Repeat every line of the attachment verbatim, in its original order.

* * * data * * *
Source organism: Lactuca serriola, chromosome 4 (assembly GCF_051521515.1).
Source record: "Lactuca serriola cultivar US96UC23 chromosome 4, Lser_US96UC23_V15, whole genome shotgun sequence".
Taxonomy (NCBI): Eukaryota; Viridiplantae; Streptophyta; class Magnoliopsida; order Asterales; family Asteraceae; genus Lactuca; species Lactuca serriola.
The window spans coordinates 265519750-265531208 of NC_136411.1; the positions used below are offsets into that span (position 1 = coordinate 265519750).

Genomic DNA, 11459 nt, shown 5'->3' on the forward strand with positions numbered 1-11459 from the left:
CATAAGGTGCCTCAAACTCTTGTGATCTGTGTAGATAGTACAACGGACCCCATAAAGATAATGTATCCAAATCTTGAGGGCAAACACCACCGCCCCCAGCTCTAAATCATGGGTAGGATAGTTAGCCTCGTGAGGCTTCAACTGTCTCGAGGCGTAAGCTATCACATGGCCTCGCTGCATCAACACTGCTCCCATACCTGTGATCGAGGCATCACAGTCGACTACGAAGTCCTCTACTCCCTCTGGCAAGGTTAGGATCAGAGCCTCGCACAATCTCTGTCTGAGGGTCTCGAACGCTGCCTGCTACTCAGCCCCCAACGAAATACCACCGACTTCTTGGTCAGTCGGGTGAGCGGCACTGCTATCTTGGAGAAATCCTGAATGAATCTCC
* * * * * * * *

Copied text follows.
Source organism: Lactuca serriola, chromosome 4 (assembly GCF_051521515.1).
Source record: "Lactuca serriola cultivar US96UC23 chromosome 4, Lser_US96UC23_V15, whole genome shotgun sequence".
Taxonomy (NCBI): Eukaryota; Viridiplantae; Streptophyta; class Magnoliopsida; order Asterales; family Asteraceae; genus Lactuca; species Lactuca serriola.
The window spans coordinates 265519750-265531208 of NC_136411.1; the positions used below are offsets into that span (position 1 = coordinate 265519750).

Genomic DNA, 11459 nt, shown 5'->3' on the forward strand with positions numbered 1-11459 from the left:
CATAAGGTGCCTCAAACTCTTGTGATCTGTGTAGATAGTACAACGGACCCCATAAAGATAATGTATCCAAATCTTGAGGGCAAACACCACCGCCCCCAGCTCTAAATCATGGGTAGGATAGTTAGCCTCGTGAGGCTTCAACTGTCTCGAGGCGTAAGCTATCACATGGCCTCGCTGCATCAACACTGCTCCCATACCTGTGATCGAGGCATCACAGTCGACTACGAAGTCCTCTACTCCCTCTGGCAAGGTTAGGATCAGAGCCTCGCACAATCTCTGTCTGAGGGTCTCGAACGCTGCCTGCTACTCAGCCCCCAACGAAATACCACCGACTTCTTGGTCAGTCGGGTGAGCGGCACTGCTATCTTGGAGAAATCCTGAATGAATCTCC